“While in treatment Tony had the idea of setting up the charity. He read about how charities work, governance structures and fundraising and knew who he had to approach to become a trustee.”

When Tony returned to prison after the first attempt at rehab he was put into segregation. “Ten days, with nothing but my own head.” He asked one of the guards for something to read. By chance he was offered the same book as one he was recently recommended in rehab. “The Shack” by William P Young, a self-published best-seller about the manifestation of God through pain. Tony thought this meant something beyond coincidence.

Soon after he was out again and back at the same rehab centre. He went back to stay with his mum who had been diagnosed with cancer and managed to stay in recovery not using substances for six months before his past caught up with him. He was stabbed and hospitalised, where despite his requests for no opioids, he was given morphine. The addiction was back and so was the crime. He was put before Peter in court for the third time. Before his sentencing date, Tony wrote to a treatment centre in Berkshire. “I told them my life story and before I could finish, they offered me a fully funded place. The judge [Peter, pictured left below] couldn’t believe I had managed to get another place in rehab. But despite everything he let me go.”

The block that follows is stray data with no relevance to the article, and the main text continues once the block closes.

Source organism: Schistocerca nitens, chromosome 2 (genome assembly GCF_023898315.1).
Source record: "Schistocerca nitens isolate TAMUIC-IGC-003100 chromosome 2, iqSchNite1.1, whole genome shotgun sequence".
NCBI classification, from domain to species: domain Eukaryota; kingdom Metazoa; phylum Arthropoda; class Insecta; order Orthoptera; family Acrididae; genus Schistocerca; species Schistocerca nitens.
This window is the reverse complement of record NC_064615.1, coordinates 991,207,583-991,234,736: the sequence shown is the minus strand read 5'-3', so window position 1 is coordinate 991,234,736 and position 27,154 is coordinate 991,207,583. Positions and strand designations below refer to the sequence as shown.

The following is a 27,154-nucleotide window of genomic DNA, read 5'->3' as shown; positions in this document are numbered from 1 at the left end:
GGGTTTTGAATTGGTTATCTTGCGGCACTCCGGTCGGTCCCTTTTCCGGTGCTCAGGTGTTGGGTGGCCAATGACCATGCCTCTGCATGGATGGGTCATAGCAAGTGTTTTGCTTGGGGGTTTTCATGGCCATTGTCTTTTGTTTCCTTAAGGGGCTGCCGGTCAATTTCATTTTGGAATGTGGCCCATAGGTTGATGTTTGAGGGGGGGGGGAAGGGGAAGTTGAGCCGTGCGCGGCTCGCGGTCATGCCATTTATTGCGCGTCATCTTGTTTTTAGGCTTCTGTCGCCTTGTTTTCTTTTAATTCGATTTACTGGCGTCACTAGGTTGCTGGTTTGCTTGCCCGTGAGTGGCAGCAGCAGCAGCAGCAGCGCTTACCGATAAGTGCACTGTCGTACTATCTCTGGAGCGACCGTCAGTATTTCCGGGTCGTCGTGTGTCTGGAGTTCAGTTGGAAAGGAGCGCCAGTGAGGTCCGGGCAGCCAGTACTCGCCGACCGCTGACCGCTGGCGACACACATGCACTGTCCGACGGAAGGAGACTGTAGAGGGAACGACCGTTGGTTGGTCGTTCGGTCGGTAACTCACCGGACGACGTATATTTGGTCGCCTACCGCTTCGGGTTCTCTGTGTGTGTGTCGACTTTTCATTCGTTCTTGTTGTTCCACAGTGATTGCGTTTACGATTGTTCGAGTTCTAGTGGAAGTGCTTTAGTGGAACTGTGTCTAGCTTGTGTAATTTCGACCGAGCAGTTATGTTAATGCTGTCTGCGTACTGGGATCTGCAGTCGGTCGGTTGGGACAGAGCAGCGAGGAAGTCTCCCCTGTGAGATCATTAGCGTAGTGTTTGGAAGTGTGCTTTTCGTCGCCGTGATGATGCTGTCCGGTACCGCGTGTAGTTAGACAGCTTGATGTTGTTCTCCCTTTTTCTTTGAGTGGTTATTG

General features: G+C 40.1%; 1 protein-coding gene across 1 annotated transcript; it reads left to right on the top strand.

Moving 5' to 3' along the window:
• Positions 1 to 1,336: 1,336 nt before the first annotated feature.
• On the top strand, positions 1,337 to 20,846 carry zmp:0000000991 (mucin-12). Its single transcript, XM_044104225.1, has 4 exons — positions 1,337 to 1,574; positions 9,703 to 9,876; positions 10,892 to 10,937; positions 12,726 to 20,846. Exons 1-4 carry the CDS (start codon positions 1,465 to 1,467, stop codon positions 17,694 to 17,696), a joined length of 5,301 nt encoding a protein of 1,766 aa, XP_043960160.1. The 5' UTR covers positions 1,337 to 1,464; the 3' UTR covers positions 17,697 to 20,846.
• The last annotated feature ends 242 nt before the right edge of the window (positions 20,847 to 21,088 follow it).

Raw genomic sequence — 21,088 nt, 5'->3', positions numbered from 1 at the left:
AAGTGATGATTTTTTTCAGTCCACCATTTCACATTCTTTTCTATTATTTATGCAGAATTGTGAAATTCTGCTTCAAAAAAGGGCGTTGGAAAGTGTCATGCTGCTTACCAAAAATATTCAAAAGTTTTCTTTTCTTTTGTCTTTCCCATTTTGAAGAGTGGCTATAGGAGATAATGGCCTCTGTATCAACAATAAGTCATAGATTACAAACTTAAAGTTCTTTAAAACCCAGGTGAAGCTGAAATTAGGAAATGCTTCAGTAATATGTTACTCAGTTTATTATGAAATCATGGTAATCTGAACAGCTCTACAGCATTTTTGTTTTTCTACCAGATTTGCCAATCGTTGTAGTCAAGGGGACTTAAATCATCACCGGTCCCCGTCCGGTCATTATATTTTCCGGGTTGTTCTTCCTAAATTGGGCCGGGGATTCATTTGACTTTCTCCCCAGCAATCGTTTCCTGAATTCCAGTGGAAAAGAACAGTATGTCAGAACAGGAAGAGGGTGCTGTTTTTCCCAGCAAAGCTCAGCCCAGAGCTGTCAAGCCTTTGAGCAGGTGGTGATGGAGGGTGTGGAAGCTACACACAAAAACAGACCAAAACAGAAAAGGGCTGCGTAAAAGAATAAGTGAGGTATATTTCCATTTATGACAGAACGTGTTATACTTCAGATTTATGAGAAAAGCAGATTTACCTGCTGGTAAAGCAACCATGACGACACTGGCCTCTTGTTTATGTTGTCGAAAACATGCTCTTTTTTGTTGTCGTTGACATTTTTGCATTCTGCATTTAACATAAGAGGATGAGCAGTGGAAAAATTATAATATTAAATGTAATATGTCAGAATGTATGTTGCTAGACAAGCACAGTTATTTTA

two man standing on a field with trees in the background

While in treatment Tony had the idea of setting up the charity. He read about how charities work, governance structures and fundraising and knew who he had to approach to become a trustee. He wrote a letter to Peter and the Court allowed Tony to visit him where they arranged a date to have lunch together. The proposition to become a trustee naturally appealed to Peter who had previously set up a rehab project in Oxford to send offenders to rehab rather than prison. “I’m a resourceful person,” says Tony. “I learnt to adapt and survive but not everyone has this resilience.” It’s clear why Tony’s voice and influence is helping to serve those struggling with addiction who lack these skills and self-esteem. The power of repairing and finding new relationships is central to the recovery process. Having a purpose is everything.

And Tony has certainly found his. “The charity is consuming my life at the moment. I’m learning everything and everything is new to me. I’m going on an aeroplane for the first time soon.” If the work ethic and success of the last three years is anything to go by then Tony’s holiday will be short-lived. Vulnerable men depend on his experience, presence and influence, and besides, him and the judge are due on stage.